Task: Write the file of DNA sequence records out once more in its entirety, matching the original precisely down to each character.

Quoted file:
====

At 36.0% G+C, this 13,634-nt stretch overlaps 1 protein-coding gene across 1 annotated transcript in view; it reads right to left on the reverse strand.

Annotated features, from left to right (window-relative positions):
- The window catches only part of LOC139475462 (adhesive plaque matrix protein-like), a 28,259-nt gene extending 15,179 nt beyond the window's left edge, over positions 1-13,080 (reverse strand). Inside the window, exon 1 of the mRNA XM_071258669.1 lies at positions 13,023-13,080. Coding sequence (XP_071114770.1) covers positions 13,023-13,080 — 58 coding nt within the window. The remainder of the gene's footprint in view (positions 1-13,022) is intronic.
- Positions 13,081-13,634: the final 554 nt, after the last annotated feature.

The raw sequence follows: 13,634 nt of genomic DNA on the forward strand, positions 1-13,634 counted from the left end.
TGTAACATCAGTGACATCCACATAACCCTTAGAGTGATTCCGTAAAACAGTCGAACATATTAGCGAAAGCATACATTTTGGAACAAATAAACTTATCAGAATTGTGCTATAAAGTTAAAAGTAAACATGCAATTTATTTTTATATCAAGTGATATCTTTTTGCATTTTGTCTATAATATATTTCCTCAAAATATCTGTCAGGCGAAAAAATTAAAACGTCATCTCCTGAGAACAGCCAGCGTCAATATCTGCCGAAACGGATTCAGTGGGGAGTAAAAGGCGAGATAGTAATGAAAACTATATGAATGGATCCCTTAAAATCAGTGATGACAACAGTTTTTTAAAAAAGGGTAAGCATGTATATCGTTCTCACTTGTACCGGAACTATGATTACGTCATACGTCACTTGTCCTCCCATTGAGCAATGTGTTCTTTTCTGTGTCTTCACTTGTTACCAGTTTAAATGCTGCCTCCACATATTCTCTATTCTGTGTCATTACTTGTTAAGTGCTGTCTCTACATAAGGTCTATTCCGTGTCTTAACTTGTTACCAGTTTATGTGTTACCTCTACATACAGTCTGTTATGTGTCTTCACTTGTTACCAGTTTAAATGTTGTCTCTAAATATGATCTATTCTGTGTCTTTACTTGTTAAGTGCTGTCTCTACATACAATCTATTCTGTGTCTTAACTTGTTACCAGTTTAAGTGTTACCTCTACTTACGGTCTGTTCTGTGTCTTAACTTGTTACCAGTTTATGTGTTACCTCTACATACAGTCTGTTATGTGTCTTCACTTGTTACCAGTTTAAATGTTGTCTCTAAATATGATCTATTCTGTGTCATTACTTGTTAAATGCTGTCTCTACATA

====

At 36.0% G+C, this 13,634-nt stretch overlaps 1 protein-coding gene across 1 annotated transcript in view; it reads right to left on the reverse strand.

Annotated features, from left to right (window-relative positions):
- The window catches only part of LOC139475462 (adhesive plaque matrix protein-like), a 28,259-nt gene extending 15,179 nt beyond the window's left edge, over positions 1-13,080 (reverse strand). Inside the window, exon 1 of the mRNA XM_071258669.1 lies at positions 13,023-13,080. Coding sequence (XP_071114770.1) covers positions 13,023-13,080 — 58 coding nt within the window. The remainder of the gene's footprint in view (positions 1-13,022) is intronic.
- Positions 13,081-13,634: the final 554 nt, after the last annotated feature.

The raw sequence follows: 13,634 nt of genomic DNA on the forward strand, positions 1-13,634 counted from the left end.
TGTAACATCAGTGACATCCACATAACCCTTAGAGTGATTCCGTAAAACAGTCGAACATATTAGCGAAAGCATACATTTTGGAACAAATAAACTTATCAGAATTGTGCTATAAAGTTAAAAGTAAACATGCAATTTATTTTTATATCAAGTGATATCTTTTTGCATTTTGTCTATAATATATTTCCTCAAAATATCTGTCAGGCGAAAAAATTAAAACGTCATCTCCTGAGAACAGCCAGCGTCAATATCTGCCGAAACGGATTCAGTGGGGAGTAAAAGGCGAGATAGTAATGAAAACTATATGAATGGATCCCTTAAAATCAGTGATGACAACAGTTTTTTAAAAAAGGGTAAGCATGTATATCGTTCTCACTTGTACCGGAACTATGATTACGTCATACGTCACTTGTCCTCCCATTGAGCAATGTGTTCTTTTCTGTGTCTTCACTTGTTACCAGTTTAAATGCTGCCTCCACATATTCTCTATTCTGTGTCATTACTTGTTAAGTGCTGTCTCTACATAAGGTCTATTCCGTGTCTTAACTTGTTACCAGTTTATGTGTTACCTCTACATACAGTCTGTTATGTGTCTTCACTTGTTACCAGTTTAAATGTTGTCTCTAAATATGATCTATTCTGTGTCTTTACTTGTTAAGTGCTGTCTCTACATACAATCTATTCTGTGTCTTAACTTGTTACCAGTTTAAGTGTTACCTCTACTTACGGTCTGTTCTGTGTCTTAACTTGTTACCAGTTTATGTGTTACCTCTACATACAGTCTGTTATGTGTCTTCACTTGTTACCAGTTTAAATGTTGTCTCTAAATATGATCTATTCTGTGTCATTACTTGTTAAATGCTGTCTCTACATA